When I became soldier with 16, I was in an age when you are looking for an ideal. Fortunately, I chose my then-commandant, because from this wrong choice I have learned a lot. The man was uneducated and not so bright and he was interested only in his own well-being. For this reason he wasn’t suitable at all for an ideal, not even for his own children.
But sooner or later you get realistic.
Already after few years I noticed that one should change his environment by himself and not let this be done by others. I learned how to see through such so-called leaders, as my commandant was, through people who drove us in the wrong direction. I understood that my life should not be controlled by such people. This was a lesson which I as a young person took along from the war. But all of it began in a different way.
I don’t like to recall that time too often. The reasons are very personal. At 16 I was actually immature, and impressing others was of big importance to me. When the war slowly started in 1992, for us it was important to possess a weapon and to swank with it before the girls. At that time there were many arms. It was almost impossible to hinder you as an adolescent to get in contact with them. What this arms meant, what they actually existed for – at that time we didn’t think about it. In this way I slowly got involved in the war myself.
At first we didn’t apprehend what is going actually going on. There was a lot of Serbian propaganda on the radio and the TV. In my city Sarajevo appeared more and more military and paramilitary units. We came know more and more often that people have been killed again. In April 1992 we slowly understood that we have no normal life anymore. We saw the first barricades in the city, and the first snipers commenced with their horrible work. Also the first Serbian tanks came to my part of the city, to the new district of Sarajevo. Serbian units controlled the city parts which were of importance to them – these included also the airport which is located in my part of the city. Slowly the situation in Sarajevo became more chaotic.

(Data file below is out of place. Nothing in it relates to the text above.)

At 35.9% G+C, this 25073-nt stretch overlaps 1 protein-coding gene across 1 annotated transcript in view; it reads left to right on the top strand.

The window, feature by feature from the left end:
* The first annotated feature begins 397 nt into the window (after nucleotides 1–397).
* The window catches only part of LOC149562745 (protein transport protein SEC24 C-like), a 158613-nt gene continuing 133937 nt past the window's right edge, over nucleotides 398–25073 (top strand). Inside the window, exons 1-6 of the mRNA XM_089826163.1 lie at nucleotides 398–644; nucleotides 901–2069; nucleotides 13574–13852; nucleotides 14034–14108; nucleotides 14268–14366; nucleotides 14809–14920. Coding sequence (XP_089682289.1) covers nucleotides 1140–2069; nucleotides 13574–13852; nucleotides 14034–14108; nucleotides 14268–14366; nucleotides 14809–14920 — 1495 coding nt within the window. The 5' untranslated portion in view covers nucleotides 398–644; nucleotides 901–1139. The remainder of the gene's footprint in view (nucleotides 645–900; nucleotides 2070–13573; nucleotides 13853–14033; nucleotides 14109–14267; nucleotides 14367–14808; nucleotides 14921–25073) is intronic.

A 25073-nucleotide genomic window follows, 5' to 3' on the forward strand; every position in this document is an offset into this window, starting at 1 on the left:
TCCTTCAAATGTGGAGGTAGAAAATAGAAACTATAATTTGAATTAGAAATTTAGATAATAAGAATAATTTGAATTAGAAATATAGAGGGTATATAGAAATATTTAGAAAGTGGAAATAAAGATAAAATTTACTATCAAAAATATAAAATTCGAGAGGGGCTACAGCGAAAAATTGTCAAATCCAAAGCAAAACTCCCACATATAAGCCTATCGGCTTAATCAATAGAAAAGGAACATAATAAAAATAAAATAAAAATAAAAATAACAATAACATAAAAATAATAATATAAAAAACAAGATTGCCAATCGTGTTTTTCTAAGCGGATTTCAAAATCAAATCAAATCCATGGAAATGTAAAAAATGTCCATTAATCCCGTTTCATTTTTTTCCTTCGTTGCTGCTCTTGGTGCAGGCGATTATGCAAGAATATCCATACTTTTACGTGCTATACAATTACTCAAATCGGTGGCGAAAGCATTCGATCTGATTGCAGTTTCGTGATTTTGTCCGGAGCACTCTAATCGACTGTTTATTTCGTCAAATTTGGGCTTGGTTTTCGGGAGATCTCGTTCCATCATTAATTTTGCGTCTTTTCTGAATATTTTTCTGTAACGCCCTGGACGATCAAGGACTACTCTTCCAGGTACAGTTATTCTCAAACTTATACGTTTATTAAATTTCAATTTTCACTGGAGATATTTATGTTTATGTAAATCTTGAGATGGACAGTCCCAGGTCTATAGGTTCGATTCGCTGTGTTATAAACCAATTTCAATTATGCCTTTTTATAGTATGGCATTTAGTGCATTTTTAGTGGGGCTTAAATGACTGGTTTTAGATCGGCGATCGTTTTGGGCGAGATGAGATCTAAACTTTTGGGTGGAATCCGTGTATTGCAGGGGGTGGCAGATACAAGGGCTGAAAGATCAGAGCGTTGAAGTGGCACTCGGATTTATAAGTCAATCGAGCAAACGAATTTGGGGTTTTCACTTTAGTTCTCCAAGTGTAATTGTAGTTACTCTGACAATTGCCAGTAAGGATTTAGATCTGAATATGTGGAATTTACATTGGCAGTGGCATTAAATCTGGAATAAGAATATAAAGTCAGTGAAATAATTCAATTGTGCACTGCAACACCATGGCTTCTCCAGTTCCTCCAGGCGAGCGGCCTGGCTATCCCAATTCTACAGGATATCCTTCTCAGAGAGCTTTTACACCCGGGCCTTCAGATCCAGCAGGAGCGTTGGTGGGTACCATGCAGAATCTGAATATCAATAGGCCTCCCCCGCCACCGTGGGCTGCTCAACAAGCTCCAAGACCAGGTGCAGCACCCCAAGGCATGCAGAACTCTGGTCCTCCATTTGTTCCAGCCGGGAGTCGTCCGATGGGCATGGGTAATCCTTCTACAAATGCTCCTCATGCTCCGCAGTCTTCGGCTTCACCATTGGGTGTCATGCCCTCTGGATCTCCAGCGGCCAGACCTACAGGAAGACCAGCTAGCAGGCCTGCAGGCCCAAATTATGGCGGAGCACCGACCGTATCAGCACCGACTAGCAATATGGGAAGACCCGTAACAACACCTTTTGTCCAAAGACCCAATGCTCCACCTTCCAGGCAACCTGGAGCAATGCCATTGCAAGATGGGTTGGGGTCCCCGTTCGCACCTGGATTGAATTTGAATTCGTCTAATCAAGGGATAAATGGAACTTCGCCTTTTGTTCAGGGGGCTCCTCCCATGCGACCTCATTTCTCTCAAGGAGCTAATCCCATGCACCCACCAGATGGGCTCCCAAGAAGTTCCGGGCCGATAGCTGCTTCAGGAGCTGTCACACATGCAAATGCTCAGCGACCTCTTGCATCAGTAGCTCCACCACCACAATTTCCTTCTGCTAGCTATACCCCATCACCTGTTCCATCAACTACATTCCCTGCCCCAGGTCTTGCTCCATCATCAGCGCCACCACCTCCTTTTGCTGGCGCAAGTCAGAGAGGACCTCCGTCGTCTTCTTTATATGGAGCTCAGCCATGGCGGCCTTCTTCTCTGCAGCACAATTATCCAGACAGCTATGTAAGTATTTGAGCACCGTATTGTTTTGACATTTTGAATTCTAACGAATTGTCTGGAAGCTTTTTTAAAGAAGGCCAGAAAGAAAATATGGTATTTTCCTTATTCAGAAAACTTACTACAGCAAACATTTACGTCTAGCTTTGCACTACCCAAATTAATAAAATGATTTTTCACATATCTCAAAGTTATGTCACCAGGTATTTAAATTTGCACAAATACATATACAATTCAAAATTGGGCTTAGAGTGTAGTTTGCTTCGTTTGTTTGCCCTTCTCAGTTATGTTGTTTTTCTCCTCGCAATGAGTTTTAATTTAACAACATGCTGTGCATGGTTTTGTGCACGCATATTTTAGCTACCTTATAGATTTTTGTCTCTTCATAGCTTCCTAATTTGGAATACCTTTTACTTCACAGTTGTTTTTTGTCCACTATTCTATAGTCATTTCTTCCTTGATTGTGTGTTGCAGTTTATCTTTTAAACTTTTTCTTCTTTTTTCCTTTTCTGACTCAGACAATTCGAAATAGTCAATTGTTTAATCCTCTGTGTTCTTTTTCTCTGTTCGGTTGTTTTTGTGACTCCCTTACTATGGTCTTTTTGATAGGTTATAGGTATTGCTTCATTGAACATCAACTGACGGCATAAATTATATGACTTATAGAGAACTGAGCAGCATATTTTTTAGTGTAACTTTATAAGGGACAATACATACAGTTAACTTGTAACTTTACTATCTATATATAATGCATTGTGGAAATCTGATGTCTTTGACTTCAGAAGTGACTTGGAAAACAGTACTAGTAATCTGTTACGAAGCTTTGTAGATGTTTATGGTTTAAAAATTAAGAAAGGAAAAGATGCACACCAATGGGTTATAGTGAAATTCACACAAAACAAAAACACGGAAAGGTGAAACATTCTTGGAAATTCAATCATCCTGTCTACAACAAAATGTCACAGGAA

Friends of mine were killed too and all of this made me use the arms available. Nevertheless, there was still no organized form of resistance. Everybody provided himself with arms and ammunition from wherever possible. Our Serbian neighbour had set a small arms stock and one day we invaded his place and served ourselves. All possible arms were in circulation, even sporting guns.
In May 1992 the war started officially. There was the Serbian army with its paramilitaries on the one side and us, armed civilians without a clear command structure on the other. We slept at day, at night we shot. All of it had anarchistic strokes. Former officers, mostly pensioners and deserters from the Serbian army – at that time still called Yugoslav Peoples Army – tried to teach us the basics of military fight. In this way in 1993 we were increasingly capable of also holding the positions we have once eked in the city. In 1993 we slowly turned into an army which in 1994 and 1995 was capable of not only defending but also of attacking. Nevertheless, the inner condition of this army was increasingly not satisfactory. Fortunately, the war ended in 1995 with the Dayton agreement.
The army came increasingly under Islamic influence and this was not the aim of many of its participants. Slowly the army was dominated as Bosniac army. This excluded many others.
At 16 years of age I myself started to fight without any training and preliminary knowledge. In February 1993 young soldiers in good shape were needed who will be ready to participate in a special training. At that time I was 17 and I ended in two months the training with lieutenant grade. We were 15 soldiers which would in future be charged with special tasks. These were the so-called prevention tasks which consisted in penetrating deeply into the front of the enemy and destroying it.
Now, after the many actions we carried out only four or five of us stayed alive. It is for sure that none of us who was killed was not involved in killing as well. We fought directly against soldiers and none of us had to be ashame of this.
After the war we started with studying, we went to clubs etc. We have a saying, which is: It is easy to change from a donkey to a horse, but difficult from a horse to a donkey. Today I don’t know whether we succeeded to return to a normal life. Of course, we had our families, and I thank my stars that nobody from my closer family got killed in the war.
Other families, other people had to bear a much bigger suffering. They too should live with it, should learn to forgive but not to forget.
They too live for the future. Today I personally acquire a lot of strength from the life and the preparedness for the future of these people – also the strength to take over responsibility in this society, responsibility for a future life. Such a life should emerge from talks, negotiations, compromises. But it must not be – as in my case – the result of a war.
Damir Hazic is mayor of the new district of Sarajevo and was the youngest mayor in Bosnia and Herzegovina. He is member of the Social Democratic Party of the country.